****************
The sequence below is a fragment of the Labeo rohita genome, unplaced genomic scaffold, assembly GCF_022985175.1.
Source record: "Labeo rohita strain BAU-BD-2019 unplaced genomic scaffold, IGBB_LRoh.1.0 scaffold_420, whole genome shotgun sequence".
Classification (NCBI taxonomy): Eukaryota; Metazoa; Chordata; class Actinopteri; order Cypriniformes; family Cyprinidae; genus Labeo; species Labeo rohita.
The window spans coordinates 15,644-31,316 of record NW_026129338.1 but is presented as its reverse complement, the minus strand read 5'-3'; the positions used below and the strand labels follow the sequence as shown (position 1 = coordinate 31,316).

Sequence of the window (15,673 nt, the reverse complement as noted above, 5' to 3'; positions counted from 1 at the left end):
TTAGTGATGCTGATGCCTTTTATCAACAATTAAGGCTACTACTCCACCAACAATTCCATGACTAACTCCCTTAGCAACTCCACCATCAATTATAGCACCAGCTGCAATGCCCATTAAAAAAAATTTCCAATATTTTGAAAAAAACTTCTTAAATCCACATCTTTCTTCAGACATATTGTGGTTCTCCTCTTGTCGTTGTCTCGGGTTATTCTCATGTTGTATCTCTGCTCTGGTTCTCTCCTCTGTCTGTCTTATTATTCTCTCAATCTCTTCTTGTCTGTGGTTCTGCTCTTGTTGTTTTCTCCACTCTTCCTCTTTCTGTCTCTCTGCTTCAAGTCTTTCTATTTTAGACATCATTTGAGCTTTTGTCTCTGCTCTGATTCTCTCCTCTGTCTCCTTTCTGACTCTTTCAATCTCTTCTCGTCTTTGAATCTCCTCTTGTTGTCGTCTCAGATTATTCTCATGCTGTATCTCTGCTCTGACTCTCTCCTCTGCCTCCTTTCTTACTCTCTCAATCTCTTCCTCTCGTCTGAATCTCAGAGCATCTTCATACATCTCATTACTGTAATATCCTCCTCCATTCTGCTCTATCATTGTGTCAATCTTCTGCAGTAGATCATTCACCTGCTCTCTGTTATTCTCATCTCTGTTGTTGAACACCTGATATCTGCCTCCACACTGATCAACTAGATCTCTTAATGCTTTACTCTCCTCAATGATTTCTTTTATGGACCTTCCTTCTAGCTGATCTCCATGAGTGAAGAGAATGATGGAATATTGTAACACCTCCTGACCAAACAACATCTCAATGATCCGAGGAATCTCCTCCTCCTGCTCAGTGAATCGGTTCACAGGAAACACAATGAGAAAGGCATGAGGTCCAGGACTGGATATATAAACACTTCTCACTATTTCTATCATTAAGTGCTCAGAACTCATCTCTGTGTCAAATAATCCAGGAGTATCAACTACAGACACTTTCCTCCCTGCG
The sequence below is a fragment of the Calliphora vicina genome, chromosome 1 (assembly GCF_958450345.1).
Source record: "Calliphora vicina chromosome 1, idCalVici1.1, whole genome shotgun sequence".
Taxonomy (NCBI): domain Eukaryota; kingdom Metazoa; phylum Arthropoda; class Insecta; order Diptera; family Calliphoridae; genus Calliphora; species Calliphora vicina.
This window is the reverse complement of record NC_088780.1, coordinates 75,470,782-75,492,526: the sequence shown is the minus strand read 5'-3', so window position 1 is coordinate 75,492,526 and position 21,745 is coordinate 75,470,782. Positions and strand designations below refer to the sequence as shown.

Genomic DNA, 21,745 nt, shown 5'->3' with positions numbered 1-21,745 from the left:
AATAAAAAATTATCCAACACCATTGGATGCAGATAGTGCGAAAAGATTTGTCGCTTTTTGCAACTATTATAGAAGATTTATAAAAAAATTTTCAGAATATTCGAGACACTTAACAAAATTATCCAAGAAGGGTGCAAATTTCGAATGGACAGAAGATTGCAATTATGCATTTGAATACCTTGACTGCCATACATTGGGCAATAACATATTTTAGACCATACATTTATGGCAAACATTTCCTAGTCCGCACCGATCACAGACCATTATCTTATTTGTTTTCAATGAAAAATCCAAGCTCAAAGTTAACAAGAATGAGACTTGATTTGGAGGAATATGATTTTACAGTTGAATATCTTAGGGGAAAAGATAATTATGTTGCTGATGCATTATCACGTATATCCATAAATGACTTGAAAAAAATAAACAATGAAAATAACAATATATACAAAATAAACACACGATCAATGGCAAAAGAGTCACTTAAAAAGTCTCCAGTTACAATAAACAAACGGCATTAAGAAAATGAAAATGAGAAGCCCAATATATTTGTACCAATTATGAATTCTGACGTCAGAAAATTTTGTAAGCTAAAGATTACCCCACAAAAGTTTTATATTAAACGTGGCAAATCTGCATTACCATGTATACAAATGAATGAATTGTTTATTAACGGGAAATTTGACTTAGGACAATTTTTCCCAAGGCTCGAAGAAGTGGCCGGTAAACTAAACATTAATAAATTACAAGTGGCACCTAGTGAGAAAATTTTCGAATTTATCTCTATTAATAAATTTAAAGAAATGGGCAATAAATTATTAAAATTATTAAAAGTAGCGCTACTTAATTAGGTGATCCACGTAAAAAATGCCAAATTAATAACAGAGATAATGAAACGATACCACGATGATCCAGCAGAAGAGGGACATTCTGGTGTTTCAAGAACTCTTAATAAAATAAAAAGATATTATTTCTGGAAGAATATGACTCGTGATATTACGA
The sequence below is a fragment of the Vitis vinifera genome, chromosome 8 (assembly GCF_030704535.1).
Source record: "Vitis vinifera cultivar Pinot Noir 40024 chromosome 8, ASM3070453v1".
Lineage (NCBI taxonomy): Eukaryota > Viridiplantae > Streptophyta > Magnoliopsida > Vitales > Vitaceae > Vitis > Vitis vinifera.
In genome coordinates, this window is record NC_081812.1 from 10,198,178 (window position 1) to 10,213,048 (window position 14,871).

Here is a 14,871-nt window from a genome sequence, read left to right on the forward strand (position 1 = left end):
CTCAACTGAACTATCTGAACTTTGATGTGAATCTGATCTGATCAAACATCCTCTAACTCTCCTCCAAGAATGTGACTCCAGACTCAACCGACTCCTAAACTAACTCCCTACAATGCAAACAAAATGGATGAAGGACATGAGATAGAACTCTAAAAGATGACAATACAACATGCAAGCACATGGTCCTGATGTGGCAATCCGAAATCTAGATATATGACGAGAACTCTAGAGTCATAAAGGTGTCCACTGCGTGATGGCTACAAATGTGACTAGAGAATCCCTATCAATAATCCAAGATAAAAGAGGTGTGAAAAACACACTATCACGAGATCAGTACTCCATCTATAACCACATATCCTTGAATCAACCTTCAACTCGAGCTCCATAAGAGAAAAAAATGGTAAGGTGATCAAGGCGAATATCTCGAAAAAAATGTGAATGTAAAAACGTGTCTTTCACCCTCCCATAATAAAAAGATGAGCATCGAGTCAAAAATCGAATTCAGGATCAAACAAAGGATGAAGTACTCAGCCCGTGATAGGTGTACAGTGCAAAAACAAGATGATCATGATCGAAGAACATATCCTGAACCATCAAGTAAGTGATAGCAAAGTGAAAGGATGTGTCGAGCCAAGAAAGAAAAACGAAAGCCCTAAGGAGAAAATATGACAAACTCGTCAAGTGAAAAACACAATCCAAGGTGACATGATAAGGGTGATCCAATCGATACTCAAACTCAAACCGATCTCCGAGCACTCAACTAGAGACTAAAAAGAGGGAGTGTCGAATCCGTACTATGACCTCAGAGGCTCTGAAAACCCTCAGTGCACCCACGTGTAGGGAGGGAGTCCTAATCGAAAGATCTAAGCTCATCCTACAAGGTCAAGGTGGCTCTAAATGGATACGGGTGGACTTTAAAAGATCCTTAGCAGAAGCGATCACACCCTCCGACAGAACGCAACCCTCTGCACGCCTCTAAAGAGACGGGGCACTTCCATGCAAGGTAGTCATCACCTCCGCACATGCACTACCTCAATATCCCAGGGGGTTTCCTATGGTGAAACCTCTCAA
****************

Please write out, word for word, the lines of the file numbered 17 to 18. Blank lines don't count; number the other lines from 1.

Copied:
Here is a 14,871-nt window from a genome sequence, read left to right on the forward strand (position 1 = left end):
CTCAACTGAACTATCTGAACTTTGATGTGAATCTGATCTGATCAAACATCCTCTAACTCTCCTCCAAGAATGTGACTCCAGACTCAACCGACTCCTAAACTAACTCCCTACAATGCAAACAAAATGGATGAAGGACATGAGATAGAACTCTAAAAGATGACAATACAACATGCAAGCACATGGTCCTGATGTGGCAATCCGAAATCTAGATATATGACGAGAACTCTAGAGTCATAAAGGTGTCCACTGCGTGATGGCTACAAATGTGACTAGAGAATCCCTATCAATAATCCAAGATAAAAGAGGTGTGAAAAACACACTATCACGAGATCAGTACTCCATCTATAACCACATATCCTTGAATCAACCTTCAACTCGAGCTCCATAAGAGAAAAAAATGGTAAGGTGATCAAGGCGAATATCTCGAAAAAAATGTGAATGTAAAAACGTGTCTTTCACCCTCCCATAATAAAAAGATGAGCATCGAGTCAAAAATCGAATTCAGGATCAAACAAAGGATGAAGTACTCAGCCCGTGATAGGTGTACAGTGCAAAAACAAGATGATCATGATCGAAGAACATATCCTGAACCATCAAGTAAGTGATAGCAAAGTGAAAGGATGTGTCGAGCCAAGAAAGAAAAACGAAAGCCCTAAGGAGAAAATATGACAAACTCGTCAAGTGAAAAACACAATCCAAGGTGACATGATAAGGGTGATCCAATCGATACTCAAACTCAAACCGATCTCCGAGCACTCAACTAGAGACTAAAAAGAGGGAGTGTCGAATCCGTACTATGACCTCAGAGGCTCTGAAAACCCTCAGTGCACCCACGTGTAGGGAGGGAGTCCTAATCGAAAGATCTAAGCTCATCCTACAAGGTCAAGGTGGCTCTAAATGGATACGGGTGGACTTTAAAAGATCCTTAGCAGAAGCGATCACACCCTCCGACAGAACGCAACCCTCTGCACGCCTCTAAAGAGACGGGGCACTTCCATGCAAGGTAGTCATCACCTCCGCACATGCACTACCTCAATATCCCAGGGGGTTTCCTATGGTGAAACCTCTCAA